Filled with the Holy Spirit, Jesus returned from the Jordan and was led by the Spirit into the wilderness for forty days, to be tempted by the Devil. He ate nothing during those days, and when they were over He was hungry.
The Devil said to Him, "If you are the Son of God, command that this stone become bread." Jesus answered him, "It is written, 'Man does not live by bread alone, but by every word of God.'"
He also took Him up into a high mountain and showed Him all the kingdoms of the world in a moment of time. The Devil said to Him, "I shall give to you all this power and their glory; for it has been handed over to me, and I may give it to whomever I wish. Therefore if you will worship me, all shall be yours." Jesus answered and said to him, "Away with you, Satan, for it is written, 'You shall worship the Lord your God, and Him only shall you serve.'"
He also brought Him to Jerusalem, set Him on a pinnacle of the Temple, and said to Him, "If you are the Son of God, throw yourself down from here, for it is written, 'He shall give His angels a command about you, to guard you,' and, ‘They shall bear you up in their hands, lest you dash your foot against a stone.’"
Jesus said to him in reply, "It also says, 'You shall not put the Lord your God to the test.'"
When the Devil had finished every temptation, he departed from Him -- for a while.Luke 4:1-13
A number of years ago -- it must have been nine years, because Anne was about four years old, and Betsy about 18 months -- I had my first inkling of real Lenten temptation. Oh, yes, in the past, I'd been through the temptation to eat chocolate, or to have a fat, juicy burger on a Friday, but all that seemed quite benign in comparison to a moment at Mass, the first weekend of Lent nine years ago.
I was still a relatively new Catholic, having been received into the Church just three years before. I was certain this would be the year that I'd be a shining, stellar example for Atticus of patience, faith and God's love. I would let Christ shine through me so clearly, so incredibly, that my husband could not help but be touched, and could not help but run to the nearest priest and beg to be brought into the Church.
I breezed through Ash Wednesday, not even missing the things I'd given up. I was too focused on being so good, for Atticus's benefit.
On the first weekend of Lent, we went to Mass on Saturday evening. Atticus was with me, because he had made a Lenten promise of his own: although he wasn't considering becoming a Catholic, he offered to go with me to Mass every Sunday in Lent.
Normally, he didn't attend Mass with me. And, since he stayed home, he often offered to keep our very little girls with him, and I zipped off to Mass alone. Though I longed for us to be "one of those families -- the ones who are together at Mass" I had to admit that I also enjoyed the experience of entering fully, quietly into the Mass, without distractions.
So, there we were, on the first weekend of Lent, all of us. "Together at Mass."
And, I felt impatient.
I'd had my daughters with me plenty of times at Mass, but this weekend it suddenly seemed different. They were acting like ... well, like little girls. Energetic little girls. They were squirmy, and loud and fussy (I learned, over the years, that 5:30 Saturday Mass is a tough one for little people.)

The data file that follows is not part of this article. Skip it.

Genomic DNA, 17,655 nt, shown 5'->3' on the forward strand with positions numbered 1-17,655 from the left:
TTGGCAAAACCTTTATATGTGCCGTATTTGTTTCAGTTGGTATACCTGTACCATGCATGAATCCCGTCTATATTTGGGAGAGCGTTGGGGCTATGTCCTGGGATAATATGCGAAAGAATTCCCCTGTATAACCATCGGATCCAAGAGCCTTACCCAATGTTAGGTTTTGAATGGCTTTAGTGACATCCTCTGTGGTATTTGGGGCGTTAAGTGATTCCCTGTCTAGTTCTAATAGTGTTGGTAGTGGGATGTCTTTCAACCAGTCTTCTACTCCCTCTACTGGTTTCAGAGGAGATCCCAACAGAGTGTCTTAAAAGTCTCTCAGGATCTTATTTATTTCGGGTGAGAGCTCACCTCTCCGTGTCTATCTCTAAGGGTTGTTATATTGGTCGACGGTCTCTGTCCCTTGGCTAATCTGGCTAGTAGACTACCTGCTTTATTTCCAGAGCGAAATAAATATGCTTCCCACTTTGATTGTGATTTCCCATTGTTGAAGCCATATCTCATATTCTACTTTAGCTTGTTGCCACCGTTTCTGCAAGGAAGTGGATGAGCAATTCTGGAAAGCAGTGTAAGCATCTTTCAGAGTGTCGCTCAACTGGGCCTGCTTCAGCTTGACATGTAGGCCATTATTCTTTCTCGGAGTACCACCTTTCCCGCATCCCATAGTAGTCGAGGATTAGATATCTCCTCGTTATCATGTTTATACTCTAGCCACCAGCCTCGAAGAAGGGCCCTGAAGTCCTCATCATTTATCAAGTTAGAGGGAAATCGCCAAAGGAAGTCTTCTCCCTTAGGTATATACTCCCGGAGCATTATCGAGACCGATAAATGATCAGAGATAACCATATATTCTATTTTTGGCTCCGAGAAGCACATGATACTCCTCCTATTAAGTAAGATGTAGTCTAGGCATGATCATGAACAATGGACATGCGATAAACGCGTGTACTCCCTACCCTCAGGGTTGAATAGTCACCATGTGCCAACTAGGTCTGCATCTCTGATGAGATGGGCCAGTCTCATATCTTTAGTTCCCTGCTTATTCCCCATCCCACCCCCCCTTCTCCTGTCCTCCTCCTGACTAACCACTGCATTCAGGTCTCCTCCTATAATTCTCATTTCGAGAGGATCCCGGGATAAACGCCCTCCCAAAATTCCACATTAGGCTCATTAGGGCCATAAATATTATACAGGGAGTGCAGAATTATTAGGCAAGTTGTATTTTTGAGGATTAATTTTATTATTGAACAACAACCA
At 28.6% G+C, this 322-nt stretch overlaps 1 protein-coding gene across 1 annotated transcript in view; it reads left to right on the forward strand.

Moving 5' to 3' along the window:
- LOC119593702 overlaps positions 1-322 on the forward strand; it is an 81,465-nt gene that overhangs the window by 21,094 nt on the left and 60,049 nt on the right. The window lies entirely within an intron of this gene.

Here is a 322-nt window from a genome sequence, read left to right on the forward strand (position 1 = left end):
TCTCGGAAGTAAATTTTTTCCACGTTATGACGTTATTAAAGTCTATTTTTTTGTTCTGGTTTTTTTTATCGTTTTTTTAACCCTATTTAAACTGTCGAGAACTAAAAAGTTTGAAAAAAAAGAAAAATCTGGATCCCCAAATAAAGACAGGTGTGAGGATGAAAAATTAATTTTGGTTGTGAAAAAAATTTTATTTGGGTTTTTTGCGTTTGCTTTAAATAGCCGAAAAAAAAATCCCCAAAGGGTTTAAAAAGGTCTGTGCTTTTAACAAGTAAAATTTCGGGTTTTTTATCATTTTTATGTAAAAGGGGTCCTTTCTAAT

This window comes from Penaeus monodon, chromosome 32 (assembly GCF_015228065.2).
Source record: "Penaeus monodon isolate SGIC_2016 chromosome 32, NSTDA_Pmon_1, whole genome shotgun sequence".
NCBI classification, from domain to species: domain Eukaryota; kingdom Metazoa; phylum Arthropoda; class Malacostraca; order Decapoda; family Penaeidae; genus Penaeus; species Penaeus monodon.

Atticus seemed oblivious to everything they were doing. It was impossible for me to be oblivious. I was frustrated with all three of them.
The church was crowded, warm and stuffy. I could barely hear the readings.
But, then, I heard this: "... led by the Spirit into the wilderness for forty days, to be tempted by the Devil."
And I was struck, perhaps for the first time, by two realities:
1. We are not alone in the desert.
2. We are being actively tempted.
We are not alone.
We, too, are led by the Spirit into the wilderness of Lent, but, we are not abandoned. And, we are not expected to do this of our own strength.
To be tempted by the devil.
Yes, certainly, I had, in the past, thought of Lent as a time of temptation, but I thought of it as "me against myself." I thought that if I had enough resolve, if I were good enough, it would be easy.
But, suddenly, in that stuffy church, surrounded by fussy children and a husband who didn't particularly want to be there, I realized that I had been tempted to impatience with the very thing I longed for with my whole being. My husband's conversion, which would translate into family togetherness at Mass, would mean this?, I'd been thinking. It would mean unpleasantness, distraction, impatience, anger? The desire to be here alone?
I was being tempted away from the good, away even from the desire to be the clear window through which Atticus could see Christ.
Only by God's grace, was I able to see the moment for what it was.
Temptation in the desert.
But, I was not alone.
The moment was redeemed by that realization. I reclaimed my longing for my husband's conversion. I knew that it would mean giving up "entering fully into the Mass" alone, but it would also mean gaining a new way of entering fully into the Mass: as a family. A loud, messy, imperfect, distracted, and sometimes-frustrated family.
I knew then that there would be many more temptations to come on this rocky road of my continuing conversion. I knew that there were forces at work trying actively to discourage me from praying for my husband's reception into the Church (which did not come until two years later.) I knew that these things would be, and would feel, stronger during times of fasting, when I was hungry -- both literally and spiritually -- and vulnerable.
First Sundays in Lent are still hard for me.
But, I know I'm not alone.
And that has made all the difference.
I will say to the LORD, "My refuge and my fortress, my God -- in Him will I trust."~~ Psalm 91:2